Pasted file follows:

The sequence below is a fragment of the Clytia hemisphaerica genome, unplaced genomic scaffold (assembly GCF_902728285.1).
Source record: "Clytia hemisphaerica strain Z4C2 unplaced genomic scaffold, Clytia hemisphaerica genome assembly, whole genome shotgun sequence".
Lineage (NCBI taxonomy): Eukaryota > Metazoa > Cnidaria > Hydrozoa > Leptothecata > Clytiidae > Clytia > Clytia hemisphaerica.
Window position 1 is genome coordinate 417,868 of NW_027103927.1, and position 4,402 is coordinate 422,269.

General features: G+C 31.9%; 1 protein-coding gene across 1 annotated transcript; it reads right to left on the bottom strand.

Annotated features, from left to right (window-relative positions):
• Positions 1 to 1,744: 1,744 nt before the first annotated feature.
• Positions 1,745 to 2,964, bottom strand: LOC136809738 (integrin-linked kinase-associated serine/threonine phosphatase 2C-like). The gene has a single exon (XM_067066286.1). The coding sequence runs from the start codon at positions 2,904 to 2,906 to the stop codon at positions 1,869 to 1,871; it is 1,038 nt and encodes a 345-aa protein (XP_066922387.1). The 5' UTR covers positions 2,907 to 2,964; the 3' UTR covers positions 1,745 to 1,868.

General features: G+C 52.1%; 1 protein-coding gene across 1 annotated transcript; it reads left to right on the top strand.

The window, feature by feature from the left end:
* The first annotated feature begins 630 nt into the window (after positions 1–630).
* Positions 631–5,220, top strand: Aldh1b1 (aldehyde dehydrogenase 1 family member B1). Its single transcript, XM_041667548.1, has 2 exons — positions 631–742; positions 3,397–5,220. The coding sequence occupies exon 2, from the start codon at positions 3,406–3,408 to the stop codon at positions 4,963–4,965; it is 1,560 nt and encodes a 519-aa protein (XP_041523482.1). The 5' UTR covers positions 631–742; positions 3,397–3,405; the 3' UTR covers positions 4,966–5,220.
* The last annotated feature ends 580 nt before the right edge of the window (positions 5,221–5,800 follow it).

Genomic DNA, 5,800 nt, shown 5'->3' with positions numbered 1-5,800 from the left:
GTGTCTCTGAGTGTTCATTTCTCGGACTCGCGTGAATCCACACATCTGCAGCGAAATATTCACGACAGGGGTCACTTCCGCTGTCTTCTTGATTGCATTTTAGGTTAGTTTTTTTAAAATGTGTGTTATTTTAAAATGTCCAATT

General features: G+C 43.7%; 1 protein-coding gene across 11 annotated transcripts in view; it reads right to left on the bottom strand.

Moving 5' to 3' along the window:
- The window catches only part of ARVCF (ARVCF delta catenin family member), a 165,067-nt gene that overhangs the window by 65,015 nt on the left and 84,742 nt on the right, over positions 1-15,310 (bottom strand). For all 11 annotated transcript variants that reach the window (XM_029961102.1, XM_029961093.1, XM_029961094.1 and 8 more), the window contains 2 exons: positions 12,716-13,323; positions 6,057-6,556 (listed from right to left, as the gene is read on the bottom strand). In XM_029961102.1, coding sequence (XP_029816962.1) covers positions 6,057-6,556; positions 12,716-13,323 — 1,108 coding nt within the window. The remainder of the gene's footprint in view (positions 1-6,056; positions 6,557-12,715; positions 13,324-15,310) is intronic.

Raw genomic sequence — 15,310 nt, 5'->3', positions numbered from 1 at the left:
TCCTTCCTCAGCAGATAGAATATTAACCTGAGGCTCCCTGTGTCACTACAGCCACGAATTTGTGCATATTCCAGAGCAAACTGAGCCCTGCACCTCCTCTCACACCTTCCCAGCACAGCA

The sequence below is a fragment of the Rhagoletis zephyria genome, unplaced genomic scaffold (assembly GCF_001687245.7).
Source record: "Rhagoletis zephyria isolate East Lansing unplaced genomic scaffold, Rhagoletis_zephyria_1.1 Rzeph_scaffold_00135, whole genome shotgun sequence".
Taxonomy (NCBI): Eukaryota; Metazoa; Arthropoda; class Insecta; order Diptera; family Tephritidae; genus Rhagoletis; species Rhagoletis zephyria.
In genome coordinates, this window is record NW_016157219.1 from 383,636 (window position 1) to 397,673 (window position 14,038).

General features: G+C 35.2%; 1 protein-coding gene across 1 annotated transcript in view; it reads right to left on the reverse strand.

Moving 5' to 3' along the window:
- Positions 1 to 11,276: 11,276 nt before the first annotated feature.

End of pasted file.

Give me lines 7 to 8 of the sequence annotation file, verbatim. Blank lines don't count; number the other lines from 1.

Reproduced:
• Positions 1 to 1,744: 1,744 nt before the first annotated feature.
• Positions 1,745 to 2,964, bottom strand: LOC136809738 (integrin-linked kinase-associated serine/threonine phosphatase 2C-like). The gene has a single exon (XM_067066286.1). The coding sequence runs from the start codon at positions 2,904 to 2,906 to the stop codon at positions 1,869 to 1,871; it is 1,038 nt and encodes a 345-aa protein (XP_066922387.1). The 5' UTR covers positions 2,907 to 2,964; the 3' UTR covers positions 1,745 to 1,868.